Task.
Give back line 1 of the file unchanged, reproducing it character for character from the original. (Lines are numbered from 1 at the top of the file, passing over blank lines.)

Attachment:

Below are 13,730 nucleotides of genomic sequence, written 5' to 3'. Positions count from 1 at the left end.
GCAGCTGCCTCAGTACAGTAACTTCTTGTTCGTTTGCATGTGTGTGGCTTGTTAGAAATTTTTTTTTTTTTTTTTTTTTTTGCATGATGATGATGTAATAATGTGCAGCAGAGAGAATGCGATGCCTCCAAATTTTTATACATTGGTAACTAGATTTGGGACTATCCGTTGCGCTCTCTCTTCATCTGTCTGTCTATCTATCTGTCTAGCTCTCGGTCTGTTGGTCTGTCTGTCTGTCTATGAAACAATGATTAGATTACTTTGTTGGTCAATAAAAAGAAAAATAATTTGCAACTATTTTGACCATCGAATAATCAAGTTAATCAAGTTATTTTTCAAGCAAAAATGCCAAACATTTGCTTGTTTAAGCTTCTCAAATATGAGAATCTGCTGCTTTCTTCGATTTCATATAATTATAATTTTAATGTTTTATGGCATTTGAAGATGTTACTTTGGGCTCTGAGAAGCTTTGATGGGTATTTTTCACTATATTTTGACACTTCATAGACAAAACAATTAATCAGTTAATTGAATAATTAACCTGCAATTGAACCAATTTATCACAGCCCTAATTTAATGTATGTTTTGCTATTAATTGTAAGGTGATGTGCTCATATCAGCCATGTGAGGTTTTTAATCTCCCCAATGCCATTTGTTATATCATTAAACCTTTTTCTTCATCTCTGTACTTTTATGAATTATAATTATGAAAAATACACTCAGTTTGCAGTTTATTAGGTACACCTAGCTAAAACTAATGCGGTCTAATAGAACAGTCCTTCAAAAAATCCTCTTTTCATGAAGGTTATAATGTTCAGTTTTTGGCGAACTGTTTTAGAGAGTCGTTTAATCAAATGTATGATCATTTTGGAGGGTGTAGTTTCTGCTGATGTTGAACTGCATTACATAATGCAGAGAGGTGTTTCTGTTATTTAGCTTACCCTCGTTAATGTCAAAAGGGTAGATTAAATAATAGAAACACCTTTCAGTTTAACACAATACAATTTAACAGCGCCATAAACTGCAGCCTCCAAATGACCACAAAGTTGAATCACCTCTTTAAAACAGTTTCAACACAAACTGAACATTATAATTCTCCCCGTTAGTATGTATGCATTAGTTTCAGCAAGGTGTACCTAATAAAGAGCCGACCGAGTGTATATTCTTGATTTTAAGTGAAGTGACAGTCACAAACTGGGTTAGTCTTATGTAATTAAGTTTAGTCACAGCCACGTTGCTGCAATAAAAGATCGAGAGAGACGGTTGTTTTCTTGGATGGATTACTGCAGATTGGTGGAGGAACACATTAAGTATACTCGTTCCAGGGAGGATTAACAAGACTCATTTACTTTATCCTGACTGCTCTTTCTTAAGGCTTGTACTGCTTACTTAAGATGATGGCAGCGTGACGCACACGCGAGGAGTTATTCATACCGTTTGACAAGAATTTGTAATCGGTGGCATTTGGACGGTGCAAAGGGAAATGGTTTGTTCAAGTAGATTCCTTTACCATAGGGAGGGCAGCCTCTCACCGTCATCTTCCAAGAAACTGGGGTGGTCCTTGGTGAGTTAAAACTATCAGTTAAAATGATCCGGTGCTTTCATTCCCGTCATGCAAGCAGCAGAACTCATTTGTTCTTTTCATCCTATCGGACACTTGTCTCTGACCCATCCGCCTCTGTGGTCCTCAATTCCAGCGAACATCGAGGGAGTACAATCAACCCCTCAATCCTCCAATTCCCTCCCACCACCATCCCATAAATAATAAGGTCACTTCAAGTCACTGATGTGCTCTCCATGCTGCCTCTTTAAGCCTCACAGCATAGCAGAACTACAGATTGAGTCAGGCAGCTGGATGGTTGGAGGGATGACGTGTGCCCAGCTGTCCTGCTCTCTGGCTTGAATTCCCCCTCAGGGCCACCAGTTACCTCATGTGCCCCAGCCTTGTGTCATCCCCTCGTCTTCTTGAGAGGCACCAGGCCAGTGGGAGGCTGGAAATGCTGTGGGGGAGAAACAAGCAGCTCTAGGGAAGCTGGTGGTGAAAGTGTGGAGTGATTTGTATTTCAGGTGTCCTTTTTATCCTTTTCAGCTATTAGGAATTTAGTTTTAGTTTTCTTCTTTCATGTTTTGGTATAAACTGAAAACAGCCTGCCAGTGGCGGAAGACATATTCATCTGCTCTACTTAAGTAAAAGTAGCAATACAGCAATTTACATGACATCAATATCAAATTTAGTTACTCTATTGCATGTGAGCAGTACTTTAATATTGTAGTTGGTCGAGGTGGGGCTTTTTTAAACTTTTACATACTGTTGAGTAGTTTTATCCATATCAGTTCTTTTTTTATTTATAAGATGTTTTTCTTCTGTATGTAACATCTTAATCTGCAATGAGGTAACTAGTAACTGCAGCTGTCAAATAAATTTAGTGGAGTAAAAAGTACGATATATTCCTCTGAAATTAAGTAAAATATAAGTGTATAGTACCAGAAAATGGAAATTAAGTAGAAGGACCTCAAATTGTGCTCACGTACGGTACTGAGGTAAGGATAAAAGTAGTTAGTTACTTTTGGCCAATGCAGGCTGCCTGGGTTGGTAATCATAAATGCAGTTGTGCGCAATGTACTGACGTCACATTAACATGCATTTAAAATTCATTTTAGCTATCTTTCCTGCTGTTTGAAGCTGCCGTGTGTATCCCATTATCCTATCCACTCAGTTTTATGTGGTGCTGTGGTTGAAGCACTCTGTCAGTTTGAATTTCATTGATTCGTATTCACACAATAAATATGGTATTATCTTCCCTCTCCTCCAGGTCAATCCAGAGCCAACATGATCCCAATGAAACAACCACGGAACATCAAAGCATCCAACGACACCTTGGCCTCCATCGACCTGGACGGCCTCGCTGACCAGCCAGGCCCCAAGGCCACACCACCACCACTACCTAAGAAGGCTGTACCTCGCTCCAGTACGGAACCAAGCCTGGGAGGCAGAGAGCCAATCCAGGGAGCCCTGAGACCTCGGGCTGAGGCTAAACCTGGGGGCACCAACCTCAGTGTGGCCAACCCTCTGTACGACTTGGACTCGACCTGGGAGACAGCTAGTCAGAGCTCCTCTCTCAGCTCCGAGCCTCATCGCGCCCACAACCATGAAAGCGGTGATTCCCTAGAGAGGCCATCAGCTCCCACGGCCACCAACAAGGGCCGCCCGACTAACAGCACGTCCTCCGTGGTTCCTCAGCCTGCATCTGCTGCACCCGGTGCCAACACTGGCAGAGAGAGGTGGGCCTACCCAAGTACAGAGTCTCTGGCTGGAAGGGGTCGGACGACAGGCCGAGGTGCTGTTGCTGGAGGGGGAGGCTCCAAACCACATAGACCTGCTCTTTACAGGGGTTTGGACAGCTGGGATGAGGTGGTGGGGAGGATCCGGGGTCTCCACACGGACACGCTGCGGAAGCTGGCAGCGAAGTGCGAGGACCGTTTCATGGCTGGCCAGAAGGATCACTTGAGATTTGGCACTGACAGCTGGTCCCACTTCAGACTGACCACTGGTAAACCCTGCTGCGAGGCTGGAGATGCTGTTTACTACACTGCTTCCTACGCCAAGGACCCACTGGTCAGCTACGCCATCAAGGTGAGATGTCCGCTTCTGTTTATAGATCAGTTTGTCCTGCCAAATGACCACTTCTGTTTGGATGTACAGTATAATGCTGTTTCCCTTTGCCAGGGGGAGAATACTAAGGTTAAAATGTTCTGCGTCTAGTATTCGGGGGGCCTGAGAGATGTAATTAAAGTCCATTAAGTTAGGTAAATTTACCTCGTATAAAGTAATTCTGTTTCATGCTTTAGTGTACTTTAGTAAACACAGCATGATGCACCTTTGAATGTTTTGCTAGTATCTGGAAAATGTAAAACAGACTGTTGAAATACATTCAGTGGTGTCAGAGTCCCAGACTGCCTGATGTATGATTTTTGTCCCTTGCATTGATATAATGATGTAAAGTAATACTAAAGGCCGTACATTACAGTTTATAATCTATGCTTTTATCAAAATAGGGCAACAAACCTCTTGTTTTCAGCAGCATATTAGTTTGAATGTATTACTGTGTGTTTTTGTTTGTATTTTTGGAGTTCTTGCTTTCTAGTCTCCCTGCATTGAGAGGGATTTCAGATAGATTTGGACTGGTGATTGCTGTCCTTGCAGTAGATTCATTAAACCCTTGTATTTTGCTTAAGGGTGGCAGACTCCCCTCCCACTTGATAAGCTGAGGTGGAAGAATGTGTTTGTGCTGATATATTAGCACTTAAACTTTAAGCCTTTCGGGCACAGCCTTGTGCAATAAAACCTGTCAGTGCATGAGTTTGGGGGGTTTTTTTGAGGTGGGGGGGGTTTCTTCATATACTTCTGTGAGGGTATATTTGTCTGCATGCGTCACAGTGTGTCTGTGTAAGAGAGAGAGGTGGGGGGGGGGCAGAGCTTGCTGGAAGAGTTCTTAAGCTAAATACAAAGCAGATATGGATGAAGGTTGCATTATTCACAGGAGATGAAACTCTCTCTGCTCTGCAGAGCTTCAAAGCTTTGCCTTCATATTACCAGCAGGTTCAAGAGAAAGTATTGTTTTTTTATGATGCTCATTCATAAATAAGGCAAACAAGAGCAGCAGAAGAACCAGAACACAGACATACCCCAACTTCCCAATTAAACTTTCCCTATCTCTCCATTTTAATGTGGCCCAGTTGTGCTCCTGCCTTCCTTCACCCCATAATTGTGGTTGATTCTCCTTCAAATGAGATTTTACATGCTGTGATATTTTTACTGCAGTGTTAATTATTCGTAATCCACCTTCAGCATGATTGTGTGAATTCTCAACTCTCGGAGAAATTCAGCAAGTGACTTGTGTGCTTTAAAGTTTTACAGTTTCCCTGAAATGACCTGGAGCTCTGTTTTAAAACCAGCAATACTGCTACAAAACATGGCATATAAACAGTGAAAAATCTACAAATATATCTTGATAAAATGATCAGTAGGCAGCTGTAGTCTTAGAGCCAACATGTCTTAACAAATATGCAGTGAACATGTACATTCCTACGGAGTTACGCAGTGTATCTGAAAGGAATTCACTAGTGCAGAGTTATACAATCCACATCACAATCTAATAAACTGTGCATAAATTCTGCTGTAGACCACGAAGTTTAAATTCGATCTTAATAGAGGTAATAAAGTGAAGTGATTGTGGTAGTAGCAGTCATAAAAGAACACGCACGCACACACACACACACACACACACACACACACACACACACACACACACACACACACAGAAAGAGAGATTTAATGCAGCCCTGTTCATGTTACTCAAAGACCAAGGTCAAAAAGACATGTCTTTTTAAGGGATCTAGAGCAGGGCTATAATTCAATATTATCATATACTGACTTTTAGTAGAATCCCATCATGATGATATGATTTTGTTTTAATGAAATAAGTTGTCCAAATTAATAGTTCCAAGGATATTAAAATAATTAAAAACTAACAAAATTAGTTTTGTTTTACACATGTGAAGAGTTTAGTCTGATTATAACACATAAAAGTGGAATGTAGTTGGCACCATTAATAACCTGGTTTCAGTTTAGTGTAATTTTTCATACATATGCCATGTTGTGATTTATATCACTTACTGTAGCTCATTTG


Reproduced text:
Below are 13,730 nucleotides of genomic sequence, written 5' to 3'. Positions count from 1 at the left end.